Despite the Third and Fifth Circuit decisions approving the elimination of the secured creditors' right to credit bid, the bankruptcy court rejected the proposed bidding procedures and held that the Debtors' plan could not be confirmed over the objection of the secured creditor. The court relied on the dissenting opinion in Philadelphia Newspapers, which it believed set forth the better reading of the statute. The bankruptcy court also rejected the Debtors' motion to deny credit bidding "for cause" under Bankruptcy Code section 363(k). The bankruptcy court certified a direct appeal to the Seventh Circuit, which affirmed the bankruptcy court. The Debtors sought review by the Supreme Court, which granted certiorari.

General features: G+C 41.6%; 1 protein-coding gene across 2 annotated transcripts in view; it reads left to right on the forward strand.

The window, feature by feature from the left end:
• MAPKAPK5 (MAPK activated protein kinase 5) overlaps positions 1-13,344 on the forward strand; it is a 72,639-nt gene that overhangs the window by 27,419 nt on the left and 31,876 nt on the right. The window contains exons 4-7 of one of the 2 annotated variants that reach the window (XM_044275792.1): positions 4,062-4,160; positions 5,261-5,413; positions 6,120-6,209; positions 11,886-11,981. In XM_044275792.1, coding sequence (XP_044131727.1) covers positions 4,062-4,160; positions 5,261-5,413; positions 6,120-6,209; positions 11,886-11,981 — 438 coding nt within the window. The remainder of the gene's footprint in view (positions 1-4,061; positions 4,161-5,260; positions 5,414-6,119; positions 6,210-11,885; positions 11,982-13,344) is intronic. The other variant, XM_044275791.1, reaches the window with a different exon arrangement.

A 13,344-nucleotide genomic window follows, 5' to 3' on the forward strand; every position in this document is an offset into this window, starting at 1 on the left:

The Supreme Court’s RadLAX Decision
The Supreme Court, in a unanimous decision, authored by Justice Scalia, affirmed the Seventh Circuit's decision. Rather than engage in a detailed analysis of the purposes of the Bankruptcy Code, pre-Code practices, or the intrinsic merits of credit bidding-as the parties and the lower courts had done-the Supreme Court instead addressed what it viewed as the crux of the matter, which was purely one of statutory construction.